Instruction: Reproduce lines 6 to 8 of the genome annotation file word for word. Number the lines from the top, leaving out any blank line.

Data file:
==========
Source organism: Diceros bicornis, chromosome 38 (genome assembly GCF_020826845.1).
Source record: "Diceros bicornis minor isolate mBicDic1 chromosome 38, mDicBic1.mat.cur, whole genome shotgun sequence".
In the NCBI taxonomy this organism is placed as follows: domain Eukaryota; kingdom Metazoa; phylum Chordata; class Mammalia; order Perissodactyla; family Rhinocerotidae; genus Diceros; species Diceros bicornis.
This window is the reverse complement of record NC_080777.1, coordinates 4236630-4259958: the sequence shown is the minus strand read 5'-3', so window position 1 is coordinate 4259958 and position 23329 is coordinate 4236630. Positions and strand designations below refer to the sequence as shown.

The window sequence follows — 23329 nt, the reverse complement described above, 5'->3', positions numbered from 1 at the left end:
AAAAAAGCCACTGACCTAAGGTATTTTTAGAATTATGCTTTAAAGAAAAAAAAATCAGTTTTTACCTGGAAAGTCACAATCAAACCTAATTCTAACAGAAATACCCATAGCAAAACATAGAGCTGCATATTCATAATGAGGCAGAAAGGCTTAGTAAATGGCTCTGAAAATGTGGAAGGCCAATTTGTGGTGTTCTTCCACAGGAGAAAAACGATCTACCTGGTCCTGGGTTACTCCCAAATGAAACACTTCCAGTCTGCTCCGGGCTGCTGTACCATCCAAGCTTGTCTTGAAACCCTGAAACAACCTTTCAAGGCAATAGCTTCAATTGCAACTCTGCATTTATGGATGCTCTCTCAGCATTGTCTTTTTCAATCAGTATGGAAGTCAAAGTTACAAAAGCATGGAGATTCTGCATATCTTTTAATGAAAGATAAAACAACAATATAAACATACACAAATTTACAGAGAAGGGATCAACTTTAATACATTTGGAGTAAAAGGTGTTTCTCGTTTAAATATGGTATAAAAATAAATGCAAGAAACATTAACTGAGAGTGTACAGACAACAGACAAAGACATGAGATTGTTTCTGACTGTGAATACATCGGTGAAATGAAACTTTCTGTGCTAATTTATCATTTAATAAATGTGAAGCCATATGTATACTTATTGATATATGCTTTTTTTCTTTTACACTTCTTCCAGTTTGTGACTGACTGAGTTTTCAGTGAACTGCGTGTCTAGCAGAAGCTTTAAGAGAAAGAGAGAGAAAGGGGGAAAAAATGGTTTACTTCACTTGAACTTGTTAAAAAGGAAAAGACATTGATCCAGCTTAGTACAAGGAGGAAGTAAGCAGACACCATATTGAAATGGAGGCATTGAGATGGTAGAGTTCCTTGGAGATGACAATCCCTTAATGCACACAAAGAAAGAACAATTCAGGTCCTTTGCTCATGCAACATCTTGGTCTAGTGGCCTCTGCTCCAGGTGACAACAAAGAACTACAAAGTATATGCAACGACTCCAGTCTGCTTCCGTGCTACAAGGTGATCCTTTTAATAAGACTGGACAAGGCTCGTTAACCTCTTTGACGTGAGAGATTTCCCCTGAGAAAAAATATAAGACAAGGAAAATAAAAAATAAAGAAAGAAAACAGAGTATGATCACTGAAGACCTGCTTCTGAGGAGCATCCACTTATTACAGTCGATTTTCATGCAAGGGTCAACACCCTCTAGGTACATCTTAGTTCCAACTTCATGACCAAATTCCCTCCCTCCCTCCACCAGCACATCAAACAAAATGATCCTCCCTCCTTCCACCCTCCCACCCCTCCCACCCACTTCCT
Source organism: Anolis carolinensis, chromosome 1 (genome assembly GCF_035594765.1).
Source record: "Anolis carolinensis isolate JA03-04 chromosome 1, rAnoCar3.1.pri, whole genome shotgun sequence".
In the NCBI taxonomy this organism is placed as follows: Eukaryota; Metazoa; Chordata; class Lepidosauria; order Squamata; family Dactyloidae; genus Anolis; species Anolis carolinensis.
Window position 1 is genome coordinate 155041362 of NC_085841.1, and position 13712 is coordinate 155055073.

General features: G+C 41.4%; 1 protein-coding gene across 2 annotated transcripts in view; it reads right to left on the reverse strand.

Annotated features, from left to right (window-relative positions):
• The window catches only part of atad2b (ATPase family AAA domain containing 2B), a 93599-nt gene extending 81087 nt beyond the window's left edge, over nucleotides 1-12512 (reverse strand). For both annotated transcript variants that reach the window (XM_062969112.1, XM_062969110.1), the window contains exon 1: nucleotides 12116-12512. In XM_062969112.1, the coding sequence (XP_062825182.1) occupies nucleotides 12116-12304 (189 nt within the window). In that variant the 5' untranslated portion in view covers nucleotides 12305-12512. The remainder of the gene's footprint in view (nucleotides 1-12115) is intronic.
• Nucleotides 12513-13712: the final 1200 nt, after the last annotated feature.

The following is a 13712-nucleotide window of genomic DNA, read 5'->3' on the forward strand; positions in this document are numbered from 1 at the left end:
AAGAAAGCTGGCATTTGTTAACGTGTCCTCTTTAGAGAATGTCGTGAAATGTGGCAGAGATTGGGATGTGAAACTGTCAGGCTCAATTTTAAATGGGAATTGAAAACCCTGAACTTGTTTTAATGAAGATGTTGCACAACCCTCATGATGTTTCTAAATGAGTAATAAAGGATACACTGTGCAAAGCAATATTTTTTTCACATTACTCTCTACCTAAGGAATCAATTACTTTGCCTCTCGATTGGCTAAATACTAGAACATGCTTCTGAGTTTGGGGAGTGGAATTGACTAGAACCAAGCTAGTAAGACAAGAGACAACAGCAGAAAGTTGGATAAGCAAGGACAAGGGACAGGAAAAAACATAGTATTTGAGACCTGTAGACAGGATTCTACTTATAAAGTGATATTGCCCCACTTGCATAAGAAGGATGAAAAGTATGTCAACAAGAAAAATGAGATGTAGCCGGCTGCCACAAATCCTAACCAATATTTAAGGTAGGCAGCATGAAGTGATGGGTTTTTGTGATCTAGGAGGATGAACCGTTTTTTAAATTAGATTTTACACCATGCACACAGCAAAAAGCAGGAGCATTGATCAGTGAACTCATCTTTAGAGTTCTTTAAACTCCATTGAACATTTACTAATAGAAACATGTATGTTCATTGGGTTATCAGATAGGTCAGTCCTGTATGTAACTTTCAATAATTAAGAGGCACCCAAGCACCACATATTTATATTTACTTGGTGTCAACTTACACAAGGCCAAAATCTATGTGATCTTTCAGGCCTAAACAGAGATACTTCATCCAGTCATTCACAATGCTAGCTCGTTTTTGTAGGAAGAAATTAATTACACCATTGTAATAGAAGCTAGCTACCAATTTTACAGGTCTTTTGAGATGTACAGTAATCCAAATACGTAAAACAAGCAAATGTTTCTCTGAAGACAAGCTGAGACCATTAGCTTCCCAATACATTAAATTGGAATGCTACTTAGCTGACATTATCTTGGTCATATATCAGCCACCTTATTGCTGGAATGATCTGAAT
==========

AAAAAAGCCACTGACCTAAGGTATTTTTAGAATTATGCTTTAAAGAAAAAAAAATCAGTTTTTACCTGGAAAGTCACAATCAAACCTAATTCTAACAGAAATACCCATAGCAAAACATAGAGCTGCATATTCATAATGAGGCAGAAAGGCTTAGTAAATGGCTCTGAAAATGTGGAAGGCCAATTTGTGGTGTTCTTCCACAGGAGAAAAACGATCTACCTGGTCCTGGGTTACTCCCAAATGAAACACTTCCAGTCTGCTCCGGGCTGCTGTACCATCCAAGCTTGTCTTGAAACCCTGAAACAACCTTTCAAGGCAATAGCTTCAATTGCAACTCTGCATTTATGGATGCTCTCTCAGCATTGTCTTTTTCAATCAGTATGGAAGTCAAAGTTACAAAAGCATGGAGATTCTGCATATCTTTTAATGAAAGATAAAACAACAATATAAACATACACAAATTTACAGAGAAGGGATCAACTTTAATACATTTGGAGTAAAAGGTGTTTCTCGTTTAAATATGGTATAAAAATAAATGCAAGAAACATTAACTGAGAGTGTACAGACAACAGACAAAGACATGAGATTGTTTCTGACTGTGAATACATCGGTGAAATGAAACTTTCTGTGCTAATTTATCATTTAATAAATGTGAAGCCATATGTATACTTATTGATATATGCTTTTTTTCTTTTACACTTCTTCCAGTTTGTGACTGACTGAGTTTTCAGTGAACTGCGTGTCTAGCAGAAGCTTTAAGAGAAAGAGAGAGAAAGGGGGAAAAAATGGTTTACTTCACTTGAACTTGTTAAAAAGGAAAAGACATTGATCCAGCTTAGTACAAGGAGGAAGTAAGCAGACACCATATTGAAATGGAGGCATTGAGATGGTAGAGTTCCTTGGAGATGACAATCCCTTAATGCACACAAAGAAAGAACAATTCAGGTCCTTTGCTCATGCAACATCTTGGTCTAGTGGCCTCTGCTCCAGGTGACAACAAAGAACTACAAAGTATATGCAACGACTCCAGTCTGCTTCCGTGCTACAAGGTGATCCTTTTAATAAGACTGGACAAGGCTCGTTAACCTCTTTGACGTGAGAGATTTCCCCTGAGAAAAAATATAAGACAAGGAAAATAAAAAATAAAGAAAGAAAACAGAGTATGATCACTGAAGACCTGCTTCTGAGGAGCATCCACTTATTACAGTCGATTTTCATGCAAGGGTCAACACCCTCTAGGTACATCTTAGTTCCAACTTCATGACCAAATTCCCTCCCTCCCTCCACCAGCACATCAAACAAAATGATCCTCCCTCCTTCCACCCTCCCACCCCTCCCACCCACTTCCT
Source organism: Anolis carolinensis, chromosome 1 (genome assembly GCF_035594765.1).
Source record: "Anolis carolinensis isolate JA03-04 chromosome 1, rAnoCar3.1.pri, whole genome shotgun sequence".